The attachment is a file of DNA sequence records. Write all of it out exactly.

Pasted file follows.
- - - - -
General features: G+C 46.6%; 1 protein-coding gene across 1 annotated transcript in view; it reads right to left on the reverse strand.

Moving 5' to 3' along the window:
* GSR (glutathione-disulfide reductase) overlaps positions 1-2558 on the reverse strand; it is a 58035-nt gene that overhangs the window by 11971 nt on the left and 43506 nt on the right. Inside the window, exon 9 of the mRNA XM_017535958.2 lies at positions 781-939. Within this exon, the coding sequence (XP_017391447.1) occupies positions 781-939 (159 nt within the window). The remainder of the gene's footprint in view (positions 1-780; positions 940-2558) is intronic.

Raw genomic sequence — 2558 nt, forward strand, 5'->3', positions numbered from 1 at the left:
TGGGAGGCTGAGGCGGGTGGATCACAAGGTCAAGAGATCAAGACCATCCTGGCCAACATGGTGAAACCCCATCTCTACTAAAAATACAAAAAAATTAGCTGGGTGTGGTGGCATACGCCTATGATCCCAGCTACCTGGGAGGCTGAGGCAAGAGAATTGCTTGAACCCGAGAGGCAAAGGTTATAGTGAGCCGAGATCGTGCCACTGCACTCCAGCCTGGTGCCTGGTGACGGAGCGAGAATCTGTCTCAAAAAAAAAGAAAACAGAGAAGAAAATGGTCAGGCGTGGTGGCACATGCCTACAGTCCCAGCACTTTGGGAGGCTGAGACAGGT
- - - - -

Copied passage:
General features: G+C 46.6%; 1 protein-coding gene across 1 annotated transcript in view; it reads right to left on the reverse strand.

Moving 5' to 3' along the window:
* GSR (glutathione-disulfide reductase) overlaps positions 1-2558 on the reverse strand; it is a 58035-nt gene that overhangs the window by 11971 nt on the left and 43506 nt on the right. Inside the window, exon 9 of the mRNA XM_017535958.2 lies at positions 781-939. Within this exon, the coding sequence (XP_017391447.1) occupies positions 781-939 (159 nt within the window). The remainder of the gene's footprint in view (positions 1-780; positions 940-2558) is intronic.

Raw genomic sequence — 2558 nt, forward strand, 5'->3', positions numbered from 1 at the left:
TGGGAGGCTGAGGCGGGTGGATCACAAGGTCAAGAGATCAAGACCATCCTGGCCAACATGGTGAAACCCCATCTCTACTAAAAATACAAAAAAATTAGCTGGGTGTGGTGGCATACGCCTATGATCCCAGCTACCTGGGAGGCTGAGGCAAGAGAATTGCTTGAACCCGAGAGGCAAAGGTTATAGTGAGCCGAGATCGTGCCACTGCACTCCAGCCTGGTGCCTGGTGACGGAGCGAGAATCTGTCTCAAAAAAAAAGAAAACAGAGAAGAAAATGGTCAGGCGTGGTGGCACATGCCTACAGTCCCAGCACTTTGGGAGGCTGAGACAGGT